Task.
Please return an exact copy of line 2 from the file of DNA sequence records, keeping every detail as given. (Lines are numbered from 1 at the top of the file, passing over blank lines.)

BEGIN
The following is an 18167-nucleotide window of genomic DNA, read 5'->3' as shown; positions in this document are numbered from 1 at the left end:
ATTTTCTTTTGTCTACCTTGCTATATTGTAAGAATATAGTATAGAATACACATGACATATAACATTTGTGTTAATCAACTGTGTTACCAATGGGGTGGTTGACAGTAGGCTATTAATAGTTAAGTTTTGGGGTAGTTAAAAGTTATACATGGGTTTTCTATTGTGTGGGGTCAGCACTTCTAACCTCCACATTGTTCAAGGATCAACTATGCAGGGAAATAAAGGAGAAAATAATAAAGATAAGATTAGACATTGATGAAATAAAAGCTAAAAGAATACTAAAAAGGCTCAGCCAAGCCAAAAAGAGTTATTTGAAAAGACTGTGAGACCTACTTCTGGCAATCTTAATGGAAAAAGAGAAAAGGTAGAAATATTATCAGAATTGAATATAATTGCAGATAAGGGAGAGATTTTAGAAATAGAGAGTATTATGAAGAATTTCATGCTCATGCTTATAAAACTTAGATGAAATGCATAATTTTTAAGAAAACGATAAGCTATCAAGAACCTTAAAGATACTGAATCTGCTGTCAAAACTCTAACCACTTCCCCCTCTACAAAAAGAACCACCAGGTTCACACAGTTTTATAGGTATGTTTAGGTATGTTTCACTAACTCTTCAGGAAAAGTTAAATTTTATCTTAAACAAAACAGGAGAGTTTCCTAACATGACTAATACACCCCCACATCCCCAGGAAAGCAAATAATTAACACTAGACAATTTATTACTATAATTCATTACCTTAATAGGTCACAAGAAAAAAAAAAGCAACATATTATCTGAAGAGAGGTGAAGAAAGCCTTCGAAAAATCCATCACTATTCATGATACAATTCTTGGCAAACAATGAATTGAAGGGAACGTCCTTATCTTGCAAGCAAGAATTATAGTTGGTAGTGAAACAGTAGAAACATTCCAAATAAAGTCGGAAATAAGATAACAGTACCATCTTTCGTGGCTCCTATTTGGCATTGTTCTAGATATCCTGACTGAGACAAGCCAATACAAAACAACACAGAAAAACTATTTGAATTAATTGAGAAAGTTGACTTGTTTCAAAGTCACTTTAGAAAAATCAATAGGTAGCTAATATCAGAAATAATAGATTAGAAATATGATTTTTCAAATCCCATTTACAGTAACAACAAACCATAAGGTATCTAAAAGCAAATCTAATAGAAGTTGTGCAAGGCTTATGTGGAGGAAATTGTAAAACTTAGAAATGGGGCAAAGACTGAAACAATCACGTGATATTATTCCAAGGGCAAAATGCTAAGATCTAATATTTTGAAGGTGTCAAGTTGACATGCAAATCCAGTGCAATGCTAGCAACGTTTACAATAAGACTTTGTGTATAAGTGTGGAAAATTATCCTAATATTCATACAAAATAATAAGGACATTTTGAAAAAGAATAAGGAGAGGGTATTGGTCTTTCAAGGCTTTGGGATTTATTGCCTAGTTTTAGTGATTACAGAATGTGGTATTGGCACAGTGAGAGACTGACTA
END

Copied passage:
ATTTTCTTTTGTCTACCTTGCTATATTGTAAGAATATAGTATAGAATACACATGACATATAACATTTGTGTTAATCAACTGTGTTACCAATGGGGTGGTTGACAGTAGGCTATTAATAGTTAAGTTTTGGGGTAGTTAAAAGTTATACATGGGTTTTCTATTGTGTGGGGTCAGCACTTCTAACCTCCACATTGTTCAAGGATCAACTATGCAGGGAAATAAAGGAGAAAATAATAAAGATAAGATTAGACATTGATGAAATAAAAGCTAAAAGAATACTAAAAAGGCTCAGCCAAGCCAAAAAGAGTTATTTGAAAAGACTGTGAGACCTACTTCTGGCAATCTTAATGGAAAAAGAGAAAAGGTAGAAATATTATCAGAATTGAATATAATTGCAGATAAGGGAGAGATTTTAGAAATAGAGAGTATTATGAAGAATTTCATGCTCATGCTTATAAAACTTAGATGAAATGCATAATTTTTAAGAAAACGATAAGCTATCAAGAACCTTAAAGATACTGAATCTGCTGTCAAAACTCTAACCACTTCCCCCTCTACAAAAAGAACCACCAGGTTCACACAGTTTTATAGGTATGTTTAGGTATGTTTCACTAACTCTTCAGGAAAAGTTAAATTTTATCTTAAACAAAACAGGAGAGTTTCCTAACATGACTAATACACCCCCACATCCCCAGGAAAGCAAATAATTAACACTAGACAATTTATTACTATAATTCATTACCTTAATAGGTCACAAGAAAAAAAAAAGCAACATATTATCTGAAGAGAGGTGAAGAAAGCCTTCGAAAAATCCATCACTATTCATGATACAATTCTTGGCAAACAATGAATTGAAGGGAACGTCCTTATCTTGCAAGCAAGAATTATAGTTGGTAGTGAAACAGTAGAAACATTCCAAATAAAGTCGGAAATAAGATAACAGTACCATCTTTCGTGGCTCCTATTTGGCATTGTTCTAGATATCCTGACTGAGACAAGCCAATACAAAACAACACAGAAAAACTATTTGAATTAATTGAGAAAGTTGACTTGTTTCAAAGTCACTTTAGAAAAATCAATAGGTAGCTAATATCAGAAATAATAGATTAGAAATATGATTTTTCAAATCCCATTTACAGTAACAACAAACCATAAGGTATCTAAAAGCAAATCTAATAGAAGTTGTGCAAGGCTTATGTGGAGGAAATTGTAAAACTTAGAAATGGGGCAAAGACTGAAACAATCACGTGATATTATTCCAAGGGCAAAATGCTAAGATCTAATATTTTGAAGGTGTCAAGTTGACATGCAAATCCAGTGCAATGCTAGCAACGTTTACAATAAGACTTTGTGTATAAGTGTGGAAAATTATCCTAATATTCATACAAAATAATAAGGACATTTTGAAAAAGAATAAGGAGAGGGTATTGGTCTTTCAAGGCTTTGGGATTTATTGCCTAGTTTTAGTGATTACAGAATGTGGTATTGGCACAGTGAGAGACTGACTA